Over the weekend, a passenger sailing from Stockholm to Helsinki survived seven hours in the frigid Baltic Sea after falling overboard. That he accidentally fell off and lived to tell about it is unusual; most don’t. While its something that does not happen often, we checked in with the Coast Guard on what to do to increase your odds of survival.
We begin on the Baltic Queen ferry just off the Finnish island of Aland. The water is a chilling 16ºC (60ºF) when a 36-year-old Estonian man falls overboard on Friday night. His absence is not discovered until the next day when the ferry docks. Security cameras show the man falling from the vessel and enable Finnish sea rescue to find him two hours later. Suffering from hypothermia, with a body temperature of 26º C (78ºF), he should be dead.
Actually, he is lucky that he did not die immediately when hitting the water. “When a person falls in the cold water, their body responds to the initial shock with an instantaneous gasp for air, which if their head is underwater may cause the person to swallow water and drown,” says U.S. Coast Guard Safety Specialist Walt Taylor in Coast Guard Cold Water Safety Tips.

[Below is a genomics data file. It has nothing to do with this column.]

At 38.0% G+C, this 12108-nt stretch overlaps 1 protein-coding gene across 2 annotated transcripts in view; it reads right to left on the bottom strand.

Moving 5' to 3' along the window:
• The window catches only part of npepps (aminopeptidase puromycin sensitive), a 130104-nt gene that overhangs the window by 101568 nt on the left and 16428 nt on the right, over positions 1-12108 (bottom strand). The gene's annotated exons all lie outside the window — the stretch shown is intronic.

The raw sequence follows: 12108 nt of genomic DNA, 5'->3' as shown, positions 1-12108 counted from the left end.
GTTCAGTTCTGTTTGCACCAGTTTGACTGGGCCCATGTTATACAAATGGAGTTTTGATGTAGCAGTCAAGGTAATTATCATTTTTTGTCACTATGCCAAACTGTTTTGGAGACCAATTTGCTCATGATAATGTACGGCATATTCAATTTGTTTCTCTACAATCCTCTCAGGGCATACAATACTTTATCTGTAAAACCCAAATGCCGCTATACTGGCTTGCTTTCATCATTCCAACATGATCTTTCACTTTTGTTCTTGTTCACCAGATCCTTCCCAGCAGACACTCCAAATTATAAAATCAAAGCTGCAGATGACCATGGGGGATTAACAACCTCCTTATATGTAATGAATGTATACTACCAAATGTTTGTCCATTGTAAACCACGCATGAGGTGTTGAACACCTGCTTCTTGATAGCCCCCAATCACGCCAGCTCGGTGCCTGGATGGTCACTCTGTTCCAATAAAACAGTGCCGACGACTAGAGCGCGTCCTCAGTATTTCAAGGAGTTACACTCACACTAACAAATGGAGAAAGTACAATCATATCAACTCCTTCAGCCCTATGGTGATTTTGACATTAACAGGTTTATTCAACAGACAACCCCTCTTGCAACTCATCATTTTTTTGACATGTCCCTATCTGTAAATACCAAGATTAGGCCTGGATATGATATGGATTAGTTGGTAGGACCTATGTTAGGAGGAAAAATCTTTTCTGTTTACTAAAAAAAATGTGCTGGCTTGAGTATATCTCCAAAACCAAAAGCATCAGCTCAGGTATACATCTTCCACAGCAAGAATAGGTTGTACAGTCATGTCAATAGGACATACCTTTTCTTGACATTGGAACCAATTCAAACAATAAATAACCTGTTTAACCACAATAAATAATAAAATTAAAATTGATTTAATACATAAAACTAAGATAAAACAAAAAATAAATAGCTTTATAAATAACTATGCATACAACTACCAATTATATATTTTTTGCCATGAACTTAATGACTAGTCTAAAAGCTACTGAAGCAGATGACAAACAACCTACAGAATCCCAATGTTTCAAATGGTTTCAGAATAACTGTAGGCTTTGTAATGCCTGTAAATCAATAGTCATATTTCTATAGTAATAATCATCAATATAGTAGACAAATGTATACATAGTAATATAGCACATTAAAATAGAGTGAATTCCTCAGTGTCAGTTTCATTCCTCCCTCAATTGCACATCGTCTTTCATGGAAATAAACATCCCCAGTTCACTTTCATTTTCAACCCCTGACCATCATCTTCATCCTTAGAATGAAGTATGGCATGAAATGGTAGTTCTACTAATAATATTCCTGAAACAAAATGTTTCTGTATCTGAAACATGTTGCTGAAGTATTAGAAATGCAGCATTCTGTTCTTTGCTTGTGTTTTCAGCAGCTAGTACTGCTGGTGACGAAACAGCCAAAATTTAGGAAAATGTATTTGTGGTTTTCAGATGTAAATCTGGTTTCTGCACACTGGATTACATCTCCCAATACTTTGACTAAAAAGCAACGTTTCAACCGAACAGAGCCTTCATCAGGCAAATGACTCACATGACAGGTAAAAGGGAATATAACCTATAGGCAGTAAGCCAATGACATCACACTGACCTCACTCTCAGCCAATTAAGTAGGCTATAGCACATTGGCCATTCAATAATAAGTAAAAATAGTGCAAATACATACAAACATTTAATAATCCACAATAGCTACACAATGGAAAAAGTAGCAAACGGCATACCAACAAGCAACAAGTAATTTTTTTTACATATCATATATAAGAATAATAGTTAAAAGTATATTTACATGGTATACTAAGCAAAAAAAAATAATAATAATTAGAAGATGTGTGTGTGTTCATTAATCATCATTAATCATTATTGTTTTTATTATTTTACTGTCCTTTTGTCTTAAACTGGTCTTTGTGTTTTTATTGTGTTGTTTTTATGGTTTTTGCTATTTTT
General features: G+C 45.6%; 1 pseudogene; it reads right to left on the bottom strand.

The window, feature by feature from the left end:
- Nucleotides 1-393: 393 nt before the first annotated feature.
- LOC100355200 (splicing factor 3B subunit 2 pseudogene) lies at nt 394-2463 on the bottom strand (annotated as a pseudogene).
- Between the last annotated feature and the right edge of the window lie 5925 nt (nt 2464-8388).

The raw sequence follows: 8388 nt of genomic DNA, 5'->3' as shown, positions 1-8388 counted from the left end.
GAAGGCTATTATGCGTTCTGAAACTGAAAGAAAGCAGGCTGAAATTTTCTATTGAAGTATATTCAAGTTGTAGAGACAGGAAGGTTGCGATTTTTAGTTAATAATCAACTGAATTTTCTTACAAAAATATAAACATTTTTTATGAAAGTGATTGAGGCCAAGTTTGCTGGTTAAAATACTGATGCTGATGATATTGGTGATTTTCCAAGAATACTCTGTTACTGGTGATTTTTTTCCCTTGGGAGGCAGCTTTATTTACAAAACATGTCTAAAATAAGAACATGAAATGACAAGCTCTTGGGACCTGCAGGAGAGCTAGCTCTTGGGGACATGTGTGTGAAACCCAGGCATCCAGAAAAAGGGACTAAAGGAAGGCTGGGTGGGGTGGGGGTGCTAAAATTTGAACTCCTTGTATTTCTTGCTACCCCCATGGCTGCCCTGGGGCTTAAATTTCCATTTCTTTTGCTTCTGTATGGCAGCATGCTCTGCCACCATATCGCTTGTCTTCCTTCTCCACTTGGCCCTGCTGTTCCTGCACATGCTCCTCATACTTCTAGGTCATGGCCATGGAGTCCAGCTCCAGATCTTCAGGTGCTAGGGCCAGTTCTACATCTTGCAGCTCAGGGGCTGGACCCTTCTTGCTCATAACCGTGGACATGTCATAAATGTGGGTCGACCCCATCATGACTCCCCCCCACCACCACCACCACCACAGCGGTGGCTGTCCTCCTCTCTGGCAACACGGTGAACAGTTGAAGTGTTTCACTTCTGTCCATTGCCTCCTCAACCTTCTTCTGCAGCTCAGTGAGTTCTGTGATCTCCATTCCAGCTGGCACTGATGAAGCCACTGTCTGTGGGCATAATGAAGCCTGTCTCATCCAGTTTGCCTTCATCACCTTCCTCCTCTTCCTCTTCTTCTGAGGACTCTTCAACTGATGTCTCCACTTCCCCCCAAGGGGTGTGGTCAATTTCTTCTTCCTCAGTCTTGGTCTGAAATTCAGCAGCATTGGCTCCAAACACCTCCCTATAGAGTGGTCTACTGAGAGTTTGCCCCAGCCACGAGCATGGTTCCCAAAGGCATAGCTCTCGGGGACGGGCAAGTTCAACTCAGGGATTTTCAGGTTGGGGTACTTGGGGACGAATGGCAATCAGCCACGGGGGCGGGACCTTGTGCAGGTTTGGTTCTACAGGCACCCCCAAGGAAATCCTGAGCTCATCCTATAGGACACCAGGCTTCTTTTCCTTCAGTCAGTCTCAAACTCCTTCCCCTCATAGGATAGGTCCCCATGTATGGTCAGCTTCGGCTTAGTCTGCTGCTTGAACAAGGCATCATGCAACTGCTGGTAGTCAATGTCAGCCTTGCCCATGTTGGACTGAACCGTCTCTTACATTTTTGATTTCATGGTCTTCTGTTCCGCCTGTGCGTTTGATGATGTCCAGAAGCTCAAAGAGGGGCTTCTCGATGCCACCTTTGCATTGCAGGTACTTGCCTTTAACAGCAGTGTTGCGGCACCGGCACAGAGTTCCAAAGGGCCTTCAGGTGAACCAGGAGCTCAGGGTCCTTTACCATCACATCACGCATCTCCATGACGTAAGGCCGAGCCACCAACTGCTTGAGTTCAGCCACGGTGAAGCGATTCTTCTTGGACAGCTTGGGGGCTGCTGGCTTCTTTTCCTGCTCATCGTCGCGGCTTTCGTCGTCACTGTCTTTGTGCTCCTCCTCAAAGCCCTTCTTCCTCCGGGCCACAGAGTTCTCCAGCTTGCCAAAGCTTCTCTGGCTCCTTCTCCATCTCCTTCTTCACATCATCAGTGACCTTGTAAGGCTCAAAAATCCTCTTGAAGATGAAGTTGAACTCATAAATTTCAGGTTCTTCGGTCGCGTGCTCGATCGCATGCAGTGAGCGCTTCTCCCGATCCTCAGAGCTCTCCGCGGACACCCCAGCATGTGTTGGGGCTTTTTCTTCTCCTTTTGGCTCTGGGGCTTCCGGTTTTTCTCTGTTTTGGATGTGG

The best way to survive falling overboard? Don’t.Most stories of passengers going overboard do not end well. But on a big ship cruise, falling off is difficult to do. In “Death By Cruise Ship,” we tag suicide by cruise ship – alcohol/drug-induced shenanigans close to the edge of the ship and sitting/standing on the guard rail of a balcony stateroom – as common ways to fall off, all of which are avoidable.
But what if for one reason or another you fell off, did not die on impact and wound up in the ocean, watching your cruise ship sail away. What to do? Experts recommend treading water, screaming and waving your arms frantically. The best odds of being rescued are right when it happens and someone might happen to see you.
If the ship sails off without you? “Floating on your back takes the least energy. Lie on your back in the water, spread your arms and legs, and arch your back. By controlling your breathing in and out, your face will always be out of the water and you may even sleep in this position for short periods,” says WildernessSurvival.